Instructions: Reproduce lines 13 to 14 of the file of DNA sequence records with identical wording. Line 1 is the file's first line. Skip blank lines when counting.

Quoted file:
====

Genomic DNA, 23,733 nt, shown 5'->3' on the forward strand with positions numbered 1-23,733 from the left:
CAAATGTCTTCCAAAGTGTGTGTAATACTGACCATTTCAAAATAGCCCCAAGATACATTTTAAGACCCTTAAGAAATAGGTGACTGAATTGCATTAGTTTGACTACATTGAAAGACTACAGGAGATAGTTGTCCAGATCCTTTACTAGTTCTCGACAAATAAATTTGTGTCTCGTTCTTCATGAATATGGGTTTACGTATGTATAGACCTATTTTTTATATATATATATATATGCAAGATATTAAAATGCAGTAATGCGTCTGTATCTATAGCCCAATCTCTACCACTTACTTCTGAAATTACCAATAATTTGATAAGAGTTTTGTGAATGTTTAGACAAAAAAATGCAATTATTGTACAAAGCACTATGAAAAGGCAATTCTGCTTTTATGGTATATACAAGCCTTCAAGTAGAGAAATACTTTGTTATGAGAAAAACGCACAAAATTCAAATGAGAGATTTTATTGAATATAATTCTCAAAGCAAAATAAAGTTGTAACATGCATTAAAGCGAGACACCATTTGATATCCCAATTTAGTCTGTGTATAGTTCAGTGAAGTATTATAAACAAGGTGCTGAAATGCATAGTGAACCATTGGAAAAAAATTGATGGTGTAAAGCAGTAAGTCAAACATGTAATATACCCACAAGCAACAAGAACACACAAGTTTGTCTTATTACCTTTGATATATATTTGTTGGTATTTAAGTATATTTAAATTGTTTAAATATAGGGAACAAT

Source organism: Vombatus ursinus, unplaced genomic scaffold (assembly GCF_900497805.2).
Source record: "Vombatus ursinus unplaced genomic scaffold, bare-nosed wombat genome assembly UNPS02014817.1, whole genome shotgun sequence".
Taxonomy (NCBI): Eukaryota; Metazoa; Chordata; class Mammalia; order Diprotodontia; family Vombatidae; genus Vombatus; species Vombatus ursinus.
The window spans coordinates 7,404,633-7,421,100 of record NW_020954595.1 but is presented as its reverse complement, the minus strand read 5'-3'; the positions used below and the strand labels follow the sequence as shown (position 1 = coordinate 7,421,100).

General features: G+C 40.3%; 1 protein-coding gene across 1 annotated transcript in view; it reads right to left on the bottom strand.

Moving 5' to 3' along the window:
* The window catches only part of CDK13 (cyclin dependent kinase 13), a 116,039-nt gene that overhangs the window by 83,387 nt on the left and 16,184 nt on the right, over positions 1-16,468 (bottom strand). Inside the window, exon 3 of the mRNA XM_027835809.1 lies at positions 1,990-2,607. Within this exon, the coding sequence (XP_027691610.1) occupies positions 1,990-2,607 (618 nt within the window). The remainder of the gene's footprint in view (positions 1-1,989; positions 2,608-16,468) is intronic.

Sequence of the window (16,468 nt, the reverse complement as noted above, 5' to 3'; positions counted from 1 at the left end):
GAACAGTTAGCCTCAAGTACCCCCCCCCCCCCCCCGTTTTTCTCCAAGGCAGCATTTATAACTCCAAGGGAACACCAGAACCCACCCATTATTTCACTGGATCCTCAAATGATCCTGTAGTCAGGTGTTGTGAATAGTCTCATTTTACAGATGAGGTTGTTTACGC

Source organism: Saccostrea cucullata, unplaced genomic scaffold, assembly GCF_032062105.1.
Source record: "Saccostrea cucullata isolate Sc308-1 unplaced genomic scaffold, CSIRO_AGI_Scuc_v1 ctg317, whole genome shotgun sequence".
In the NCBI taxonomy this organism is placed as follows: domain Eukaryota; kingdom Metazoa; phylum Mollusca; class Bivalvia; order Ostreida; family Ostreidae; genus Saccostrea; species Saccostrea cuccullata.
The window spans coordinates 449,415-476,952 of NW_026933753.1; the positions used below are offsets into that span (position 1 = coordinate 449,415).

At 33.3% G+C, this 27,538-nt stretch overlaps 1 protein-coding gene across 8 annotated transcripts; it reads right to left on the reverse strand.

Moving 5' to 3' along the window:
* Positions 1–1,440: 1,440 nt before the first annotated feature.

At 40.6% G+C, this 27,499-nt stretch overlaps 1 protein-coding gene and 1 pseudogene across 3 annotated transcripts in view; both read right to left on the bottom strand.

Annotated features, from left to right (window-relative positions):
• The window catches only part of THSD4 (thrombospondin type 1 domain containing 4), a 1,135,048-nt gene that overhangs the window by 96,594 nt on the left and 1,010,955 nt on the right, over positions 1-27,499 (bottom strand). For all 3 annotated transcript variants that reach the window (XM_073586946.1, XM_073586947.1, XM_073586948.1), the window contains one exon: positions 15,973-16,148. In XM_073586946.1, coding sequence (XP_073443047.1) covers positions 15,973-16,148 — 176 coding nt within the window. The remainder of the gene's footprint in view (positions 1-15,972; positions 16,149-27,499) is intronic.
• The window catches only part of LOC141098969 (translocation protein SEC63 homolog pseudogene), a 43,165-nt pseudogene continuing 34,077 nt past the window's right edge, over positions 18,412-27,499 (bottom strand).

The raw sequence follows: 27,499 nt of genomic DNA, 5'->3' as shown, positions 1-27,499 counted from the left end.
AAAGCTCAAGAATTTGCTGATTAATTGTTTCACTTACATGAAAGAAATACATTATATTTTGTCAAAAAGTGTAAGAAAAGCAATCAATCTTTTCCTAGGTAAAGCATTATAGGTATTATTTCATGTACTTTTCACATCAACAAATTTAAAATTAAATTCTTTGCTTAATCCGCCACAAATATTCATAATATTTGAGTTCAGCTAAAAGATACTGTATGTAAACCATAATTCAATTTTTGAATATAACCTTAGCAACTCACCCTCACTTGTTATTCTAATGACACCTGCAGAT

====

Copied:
Source record: "Saccostrea cucullata isolate Sc308-1 unplaced genomic scaffold, CSIRO_AGI_Scuc_v1 ctg317, whole genome shotgun sequence".
In the NCBI taxonomy this organism is placed as follows: domain Eukaryota; kingdom Metazoa; phylum Mollusca; class Bivalvia; order Ostreida; family Ostreidae; genus Saccostrea; species Saccostrea cuccullata.